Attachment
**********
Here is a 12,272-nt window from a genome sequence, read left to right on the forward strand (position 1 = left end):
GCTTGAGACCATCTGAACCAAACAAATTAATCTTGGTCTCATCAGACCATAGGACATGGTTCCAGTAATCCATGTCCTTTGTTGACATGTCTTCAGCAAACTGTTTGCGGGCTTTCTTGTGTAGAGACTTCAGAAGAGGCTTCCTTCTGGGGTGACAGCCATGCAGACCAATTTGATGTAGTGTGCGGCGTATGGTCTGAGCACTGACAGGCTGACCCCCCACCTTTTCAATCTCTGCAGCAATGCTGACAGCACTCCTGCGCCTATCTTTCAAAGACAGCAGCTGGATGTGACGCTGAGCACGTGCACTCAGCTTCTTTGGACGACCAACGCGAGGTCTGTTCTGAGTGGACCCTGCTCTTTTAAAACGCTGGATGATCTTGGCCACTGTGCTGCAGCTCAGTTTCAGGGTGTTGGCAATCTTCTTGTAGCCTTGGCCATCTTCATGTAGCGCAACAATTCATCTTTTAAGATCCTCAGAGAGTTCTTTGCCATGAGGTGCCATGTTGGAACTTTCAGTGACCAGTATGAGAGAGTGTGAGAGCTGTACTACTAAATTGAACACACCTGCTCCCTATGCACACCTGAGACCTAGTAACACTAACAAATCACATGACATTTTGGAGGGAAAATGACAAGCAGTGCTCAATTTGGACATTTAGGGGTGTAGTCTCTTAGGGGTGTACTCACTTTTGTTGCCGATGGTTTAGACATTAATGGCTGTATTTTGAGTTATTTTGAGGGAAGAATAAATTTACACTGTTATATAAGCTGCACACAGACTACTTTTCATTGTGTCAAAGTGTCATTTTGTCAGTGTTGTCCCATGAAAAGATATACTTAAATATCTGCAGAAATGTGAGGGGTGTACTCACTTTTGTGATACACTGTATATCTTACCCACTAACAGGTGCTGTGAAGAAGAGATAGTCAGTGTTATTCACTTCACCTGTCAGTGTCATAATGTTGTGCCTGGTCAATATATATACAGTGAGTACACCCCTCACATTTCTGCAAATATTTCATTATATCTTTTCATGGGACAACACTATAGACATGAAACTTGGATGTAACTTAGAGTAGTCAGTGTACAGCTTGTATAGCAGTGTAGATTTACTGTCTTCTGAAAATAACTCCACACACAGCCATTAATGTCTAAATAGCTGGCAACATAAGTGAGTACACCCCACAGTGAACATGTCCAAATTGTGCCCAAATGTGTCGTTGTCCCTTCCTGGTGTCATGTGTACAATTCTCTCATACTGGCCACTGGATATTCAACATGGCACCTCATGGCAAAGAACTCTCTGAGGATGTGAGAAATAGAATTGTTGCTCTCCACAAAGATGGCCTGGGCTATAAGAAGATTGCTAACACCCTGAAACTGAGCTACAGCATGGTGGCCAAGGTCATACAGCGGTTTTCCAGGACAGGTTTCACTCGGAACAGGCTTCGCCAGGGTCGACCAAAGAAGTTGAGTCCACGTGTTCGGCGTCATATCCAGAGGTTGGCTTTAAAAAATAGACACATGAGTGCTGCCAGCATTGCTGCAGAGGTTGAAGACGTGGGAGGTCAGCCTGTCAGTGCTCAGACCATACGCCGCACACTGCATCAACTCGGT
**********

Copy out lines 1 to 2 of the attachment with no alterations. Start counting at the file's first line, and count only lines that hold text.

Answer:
Here is a 12,272-nt window from a genome sequence, read left to right on the forward strand (position 1 = left end):
GCTTGAGACCATCTGAACCAAACAAATTAATCTTGGTCTCATCAGACCATAGGACATGGTTCCAGTAATCCATGTCCTTTGTTGACATGTCTTCAGCAAACTGTTTGCGGGCTTTCTTGTGTAGAGACTTCAGAAGAGGCTTCCTTCTGGGGTGACAGCCATGCAGACCAATTTGATGTAGTGTGCGGCGTATGGTCTGAGCACTGACAGGCTGACCCCCCACCTTTTCAATCTCTGCAGCAATGCTGACAGCACTCCTGCGCCTATCTTTCAAAGACAGCAGCTGGATGTGACGCTGAGCACGTGCACTCAGCTTCTTTGGACGACCAACGCGAGGTCTGTTCTGAGTGGACCCTGCTCTTTTAAAACGCTGGATGATCTTGGCCACTGTGCTGCAGCTCAGTTTCAGGGTGTTGGCAATCTTCTTGTAGCCTTGGCCATCTTCATGTAGCGCAACAATTCATCTTTTAAGATCCTCAGAGAGTTCTTTGCCATGAGGTGCCATGTTGGAACTTTCAGTGACCAGTATGAGAGAGTGTGAGAGCTGTACTACTAAATTGAACACACCTGCTCCCTATGCACACCTGAGACCTAGTAACACTAACAAATCACATGACATTTTGGAGGGAAAATGACAAGCAGTGCTCAATTTGGACATTTAGGGGTGTAGTCTCTTAGGGGTGTACTCACTTTTGTTGCCGATGGTTTAGACATTAATGGCTGTATTTTGAGTTATTTTGAGGGAAGAATAAATTTACACTGTTATATAAGCTGCACACAGACTACTTTTCATTGTGTCAAAGTGTCATTTTGTCAGTGTTGTCCCATGAAAAGATATACTTAAATATCTGCAGAAATGTGAGGGGTGTACTCACTTTTGTGATACACTGTATATCTTACCCACTAACAGGTGCTGTGAAGAAGAGATAGTCAGTGTTATTCACTTCACCTGTCAGTGTCATAATGTTGTGCCTGGTCAATATATATACAGTGAGTACACCCCTCACATTTCTGCAAATATTTCATTATATCTTTTCATGGGACAACACTATAGACATGAAACTTGGATGTAACTTAGAGTAGTCAGTGTACAGCTTGTATAGCAGTGTAGATTTACTGTCTTCTGAAAATAACTCCACACACAGCCATTAATGTCTAAATAGCTGGCAACATAAGTGAGTACACCCCACAGTGAACATGTCCAAATTGTGCCCAAATGTGTCGTTGTCCCTTCCTGGTGTCATGTGTACAATTCTCTCATACTGGCCACTGGATATTCAACATGGCACCTCATGGCAAAGAACTCTCTGAGGATGTGAGAAATAGAATTGTTGCTCTCCACAAAGATGGCCTGGGCTATAAGAAGATTGCTAACACCCTGAAACTGAGCTACAGCATGGTGGCCAAGGTCATACAGCGGTTTTCCAGGACAGGTTTCACTCGGAACAGGCTTCGCCAGGGTCGACCAAAGAAGTTGAGTCCACGTGTTCGGCGTCATATCCAGAGGTTGGCTTTAAAAAATAGACACATGAGTGCTGCCAGCATTGCTGCAGAGGTTGAAGACGTGGGAGGTCAGCCTGTCAGTGCTCAGACCATACGCCGCACACTGCATCAACTCGGT